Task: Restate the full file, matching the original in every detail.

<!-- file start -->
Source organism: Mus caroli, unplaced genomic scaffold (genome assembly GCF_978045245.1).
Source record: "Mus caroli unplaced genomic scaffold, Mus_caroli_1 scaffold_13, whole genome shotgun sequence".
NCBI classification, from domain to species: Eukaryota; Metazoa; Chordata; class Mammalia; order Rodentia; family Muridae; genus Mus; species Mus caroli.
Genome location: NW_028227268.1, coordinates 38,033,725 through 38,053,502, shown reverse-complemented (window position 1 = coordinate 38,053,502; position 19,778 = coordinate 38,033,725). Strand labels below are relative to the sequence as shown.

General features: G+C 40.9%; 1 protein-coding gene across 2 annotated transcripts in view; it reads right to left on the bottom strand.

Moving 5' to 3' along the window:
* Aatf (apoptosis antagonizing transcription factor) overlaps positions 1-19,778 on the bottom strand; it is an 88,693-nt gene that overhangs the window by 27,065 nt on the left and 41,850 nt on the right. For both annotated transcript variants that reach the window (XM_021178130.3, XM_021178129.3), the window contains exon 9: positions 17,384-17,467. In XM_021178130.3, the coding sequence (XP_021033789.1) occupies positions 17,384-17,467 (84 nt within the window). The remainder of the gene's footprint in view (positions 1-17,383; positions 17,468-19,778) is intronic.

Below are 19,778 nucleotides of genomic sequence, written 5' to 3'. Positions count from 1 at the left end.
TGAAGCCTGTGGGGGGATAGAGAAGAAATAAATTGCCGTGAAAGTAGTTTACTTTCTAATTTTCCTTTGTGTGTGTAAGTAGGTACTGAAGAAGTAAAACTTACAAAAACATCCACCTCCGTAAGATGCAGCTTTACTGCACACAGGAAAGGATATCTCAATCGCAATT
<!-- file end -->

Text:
Source organism: Mus caroli, unplaced genomic scaffold (genome assembly GCF_978045245.1).
Source record: "Mus caroli unplaced genomic scaffold, Mus_caroli_1 scaffold_13, whole genome shotgun sequence".
NCBI classification, from domain to species: Eukaryota; Metazoa; Chordata; class Mammalia; order Rodentia; family Muridae; genus Mus; species Mus caroli.
Genome location: NW_028227268.1, coordinates 38,033,725 through 38,053,502, shown reverse-complemented (window position 1 = coordinate 38,053,502; position 19,778 = coordinate 38,033,725). Strand labels below are relative to the sequence as shown.

General features: G+C 40.9%; 1 protein-coding gene across 2 annotated transcripts in view; it reads right to left on the bottom strand.

Moving 5' to 3' along the window:
* Aatf (apoptosis antagonizing transcription factor) overlaps positions 1-19,778 on the bottom strand; it is an 88,693-nt gene that overhangs the window by 27,065 nt on the left and 41,850 nt on the right. For both annotated transcript variants that reach the window (XM_021178130.3, XM_021178129.3), the window contains exon 9: positions 17,384-17,467. In XM_021178130.3, the coding sequence (XP_021033789.1) occupies positions 17,384-17,467 (84 nt within the window). The remainder of the gene's footprint in view (positions 1-17,383; positions 17,468-19,778) is intronic.

Below are 19,778 nucleotides of genomic sequence, written 5' to 3'. Positions count from 1 at the left end.
TGAAGCCTGTGGGGGGATAGAGAAGAAATAAATTGCCGTGAAAGTAGTTTACTTTCTAATTTTCCTTTGTGTGTGTAAGTAGGTACTGAAGAAGTAAAACTTACAAAAACATCCACCTCCGTAAGATGCAGCTTTACTGCACACAGGAAAGGATATCTCAATCGCAATT